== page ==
The North Carolina secretary of state is elected statewide every four years and sits on the Council of State.
But what does this elected official actually do? In this guide, we’ll give you everything you need to know.
Who is currently the N.C. secretary of state?
The current secretary of state is Elaine Marshall. The Lenoir County Democrat was first elected in 1996 in a barnburner of a race against Richard Petty — yes, that Richard Petty. That made Marshall the first woman elected statewide in North Carolina.
Since then, Marshall has been re-elected five times, usually with the highest vote percentage of any statewide Democrat.
What does the N.C. secretary of state do?
The state constitution mandates that the voters of North Carolina elect a secretary of state every four years, but doesn’t specify the position’s duties.
That’s spelled out in state law, and has evolved over time.
Currently, the secretary of state office has two major responsibilities: registering businesses and registering lobbyists.
Business registration. If you’re trying to start a business, chances are you’re going to begin with the secretary of state’s office. Here you’ll fill out the paperwork and pay your registration fee to start an LLC, corporation or partnership. You’ll also go to the North Carolina secretary of state to file your annual report and pay those fees.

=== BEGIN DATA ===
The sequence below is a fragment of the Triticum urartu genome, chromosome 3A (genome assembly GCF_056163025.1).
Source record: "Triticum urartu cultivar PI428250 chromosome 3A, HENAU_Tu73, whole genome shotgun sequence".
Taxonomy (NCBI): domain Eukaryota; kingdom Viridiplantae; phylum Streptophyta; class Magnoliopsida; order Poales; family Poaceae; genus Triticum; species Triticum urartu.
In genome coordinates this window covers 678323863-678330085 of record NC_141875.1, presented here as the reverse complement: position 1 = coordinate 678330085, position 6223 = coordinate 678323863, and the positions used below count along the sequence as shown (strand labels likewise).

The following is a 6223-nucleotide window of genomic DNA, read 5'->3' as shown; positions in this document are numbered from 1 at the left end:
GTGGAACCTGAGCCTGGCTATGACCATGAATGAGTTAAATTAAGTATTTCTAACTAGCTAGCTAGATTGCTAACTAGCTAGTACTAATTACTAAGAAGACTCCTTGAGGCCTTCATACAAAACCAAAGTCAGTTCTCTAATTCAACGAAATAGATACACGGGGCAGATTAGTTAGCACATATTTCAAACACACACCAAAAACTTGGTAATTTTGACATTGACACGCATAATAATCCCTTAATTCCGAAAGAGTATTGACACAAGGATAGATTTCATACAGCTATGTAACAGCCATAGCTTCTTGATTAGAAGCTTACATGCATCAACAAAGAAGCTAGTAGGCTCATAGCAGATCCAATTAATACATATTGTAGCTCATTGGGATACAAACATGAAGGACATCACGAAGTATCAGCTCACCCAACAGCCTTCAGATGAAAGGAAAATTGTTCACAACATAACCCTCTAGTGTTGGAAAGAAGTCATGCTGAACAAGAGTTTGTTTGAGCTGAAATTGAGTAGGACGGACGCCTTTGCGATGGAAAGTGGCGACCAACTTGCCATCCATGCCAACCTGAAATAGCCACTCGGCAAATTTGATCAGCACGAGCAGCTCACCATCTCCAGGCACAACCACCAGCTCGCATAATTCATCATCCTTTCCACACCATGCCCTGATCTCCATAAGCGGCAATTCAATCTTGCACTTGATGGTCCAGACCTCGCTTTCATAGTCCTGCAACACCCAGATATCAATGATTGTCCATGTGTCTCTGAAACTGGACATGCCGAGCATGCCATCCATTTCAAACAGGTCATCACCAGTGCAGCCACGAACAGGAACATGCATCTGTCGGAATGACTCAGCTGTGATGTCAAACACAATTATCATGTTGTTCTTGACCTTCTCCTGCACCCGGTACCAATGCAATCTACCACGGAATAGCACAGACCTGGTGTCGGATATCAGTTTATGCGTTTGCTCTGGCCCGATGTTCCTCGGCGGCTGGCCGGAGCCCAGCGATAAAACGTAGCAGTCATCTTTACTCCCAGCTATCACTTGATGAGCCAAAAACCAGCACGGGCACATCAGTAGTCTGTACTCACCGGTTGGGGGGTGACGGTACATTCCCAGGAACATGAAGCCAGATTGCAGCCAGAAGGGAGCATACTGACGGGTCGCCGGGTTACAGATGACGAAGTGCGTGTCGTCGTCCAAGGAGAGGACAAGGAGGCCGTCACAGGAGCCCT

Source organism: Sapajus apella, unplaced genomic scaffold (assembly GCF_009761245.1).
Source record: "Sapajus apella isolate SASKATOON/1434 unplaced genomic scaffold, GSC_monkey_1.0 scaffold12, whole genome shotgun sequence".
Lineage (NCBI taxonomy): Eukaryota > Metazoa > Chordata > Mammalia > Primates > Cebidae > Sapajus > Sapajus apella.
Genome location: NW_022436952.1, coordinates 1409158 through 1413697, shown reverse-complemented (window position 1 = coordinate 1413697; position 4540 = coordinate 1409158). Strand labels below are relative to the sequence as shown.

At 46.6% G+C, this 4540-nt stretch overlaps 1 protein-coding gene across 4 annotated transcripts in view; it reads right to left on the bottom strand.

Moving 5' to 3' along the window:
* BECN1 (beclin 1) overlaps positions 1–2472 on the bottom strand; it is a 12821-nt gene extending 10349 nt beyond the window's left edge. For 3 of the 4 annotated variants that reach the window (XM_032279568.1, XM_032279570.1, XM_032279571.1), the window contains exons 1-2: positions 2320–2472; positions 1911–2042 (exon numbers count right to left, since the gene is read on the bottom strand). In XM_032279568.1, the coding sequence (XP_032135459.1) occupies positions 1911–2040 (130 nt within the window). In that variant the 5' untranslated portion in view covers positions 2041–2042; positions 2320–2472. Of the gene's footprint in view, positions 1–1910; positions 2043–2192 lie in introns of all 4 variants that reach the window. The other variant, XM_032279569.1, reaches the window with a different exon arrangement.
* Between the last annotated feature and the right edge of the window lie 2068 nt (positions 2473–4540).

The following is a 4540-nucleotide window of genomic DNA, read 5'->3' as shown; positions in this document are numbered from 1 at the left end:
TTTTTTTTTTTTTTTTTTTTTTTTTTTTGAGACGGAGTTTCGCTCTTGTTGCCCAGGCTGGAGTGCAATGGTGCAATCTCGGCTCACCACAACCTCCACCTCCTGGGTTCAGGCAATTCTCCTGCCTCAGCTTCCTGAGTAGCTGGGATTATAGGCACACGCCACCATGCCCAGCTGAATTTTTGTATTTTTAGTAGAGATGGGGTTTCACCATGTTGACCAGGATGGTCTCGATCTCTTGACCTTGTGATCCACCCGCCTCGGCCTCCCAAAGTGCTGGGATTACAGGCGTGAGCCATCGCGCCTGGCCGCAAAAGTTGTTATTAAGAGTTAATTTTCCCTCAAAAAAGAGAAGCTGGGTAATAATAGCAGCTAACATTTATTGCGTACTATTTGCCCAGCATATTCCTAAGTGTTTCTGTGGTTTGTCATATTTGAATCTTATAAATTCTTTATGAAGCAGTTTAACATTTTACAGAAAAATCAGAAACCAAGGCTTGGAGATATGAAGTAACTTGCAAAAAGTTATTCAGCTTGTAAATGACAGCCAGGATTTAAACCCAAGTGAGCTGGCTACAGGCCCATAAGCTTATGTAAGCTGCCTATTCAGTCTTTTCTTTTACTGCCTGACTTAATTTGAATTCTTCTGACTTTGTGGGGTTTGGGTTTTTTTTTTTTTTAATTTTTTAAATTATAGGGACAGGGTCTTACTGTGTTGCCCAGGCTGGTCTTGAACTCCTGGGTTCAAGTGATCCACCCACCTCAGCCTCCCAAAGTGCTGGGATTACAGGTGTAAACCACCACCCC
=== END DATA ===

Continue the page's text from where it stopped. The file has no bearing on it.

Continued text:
Lobbyist registration. If your job is to influence the General Assembly, you must register and file regular expense reports with the North Carolina secretary of state. These duties were temporarily moved to the State Board of Elections, but returned to the secretary of state in December 2018.
- Certify notaries public and issue licenses
- Register charities engaged in solicitation and issue them licenses
- Register insurance agents
- Register athletic agents
- Register campground operators
- Maintain UCC debt filings
Who is qualified to be North Carolina secretary of state?
There are no special qualifications for this office. To run, you must be 21 years of age and a qualified voter in North Carolina.
However, many candidates highlight their experience as a CPA or similar backgrounds.
Who’s likely to be the next North Carolina secretary of state? Find out here.